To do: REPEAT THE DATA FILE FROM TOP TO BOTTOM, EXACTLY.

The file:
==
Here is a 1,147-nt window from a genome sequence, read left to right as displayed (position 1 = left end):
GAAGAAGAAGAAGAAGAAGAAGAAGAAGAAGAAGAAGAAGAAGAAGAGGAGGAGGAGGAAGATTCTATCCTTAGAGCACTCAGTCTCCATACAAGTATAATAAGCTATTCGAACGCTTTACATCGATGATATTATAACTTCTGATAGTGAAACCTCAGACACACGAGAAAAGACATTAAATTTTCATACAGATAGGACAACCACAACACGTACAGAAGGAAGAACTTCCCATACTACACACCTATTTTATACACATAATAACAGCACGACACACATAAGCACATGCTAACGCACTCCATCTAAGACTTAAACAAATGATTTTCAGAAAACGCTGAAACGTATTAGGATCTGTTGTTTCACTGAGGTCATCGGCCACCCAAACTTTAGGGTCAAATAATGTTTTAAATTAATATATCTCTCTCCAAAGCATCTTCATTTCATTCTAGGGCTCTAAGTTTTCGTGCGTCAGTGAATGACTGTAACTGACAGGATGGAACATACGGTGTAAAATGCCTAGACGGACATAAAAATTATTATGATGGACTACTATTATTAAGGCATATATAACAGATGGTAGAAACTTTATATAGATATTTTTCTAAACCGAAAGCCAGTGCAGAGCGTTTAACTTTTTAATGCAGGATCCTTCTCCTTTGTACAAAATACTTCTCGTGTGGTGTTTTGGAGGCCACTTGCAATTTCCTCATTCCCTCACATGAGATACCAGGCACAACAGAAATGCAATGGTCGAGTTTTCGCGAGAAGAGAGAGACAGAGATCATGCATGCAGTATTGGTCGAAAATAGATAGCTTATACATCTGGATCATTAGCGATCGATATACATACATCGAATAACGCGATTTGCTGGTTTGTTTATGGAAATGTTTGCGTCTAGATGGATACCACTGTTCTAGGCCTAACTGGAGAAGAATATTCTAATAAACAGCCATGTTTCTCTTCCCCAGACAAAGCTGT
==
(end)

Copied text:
Here is a 1,147-nt window from a genome sequence, read left to right as displayed (position 1 = left end):
GAAGAAGAAGAAGAAGAAGAAGAAGAAGAAGAAGAAGAAGAAGAAGAGGAGGAGGAGGAAGATTCTATCCTTAGAGCACTCAGTCTCCATACAAGTATAATAAGCTATTCGAACGCTTTACATCGATGATATTATAACTTCTGATAGTGAAACCTCAGACACACGAGAAAAGACATTAAATTTTCATACAGATAGGACAACCACAACACGTACAGAAGGAAGAACTTCCCATACTACACACCTATTTTATACACATAATAACAGCACGACACACATAAGCACATGCTAACGCACTCCATCTAAGACTTAAACAAATGATTTTCAGAAAACGCTGAAACGTATTAGGATCTGTTGTTTCACTGAGGTCATCGGCCACCCAAACTTTAGGGTCAAATAATGTTTTAAATTAATATATCTCTCTCCAAAGCATCTTCATTTCATTCTAGGGCTCTAAGTTTTCGTGCGTCAGTGAATGACTGTAACTGACAGGATGGAACATACGGTGTAAAATGCCTAGACGGACATAAAAATTATTATGATGGACTACTATTATTAAGGCATATATAACAGATGGTAGAAACTTTATATAGATATTTTTCTAAACCGAAAGCCAGTGCAGAGCGTTTAACTTTTTAATGCAGGATCCTTCTCCTTTGTACAAAATACTTCTCGTGTGGTGTTTTGGAGGCCACTTGCAATTTCCTCATTCCCTCACATGAGATACCAGGCACAACAGAAATGCAATGGTCGAGTTTTCGCGAGAAGAGAGAGACAGAGATCATGCATGCAGTATTGGTCGAAAATAGATAGCTTATACATCTGGATCATTAGCGATCGATATACATACATCGAATAACGCGATTTGCTGGTTTGTTTATGGAAATGTTTGCGTCTAGATGGATACCACTGTTCTAGGCCTAACTGGAGAAGAATATTCTAATAAACAGCCATGTTTCTCTTCCCCAGACAAAGCTGT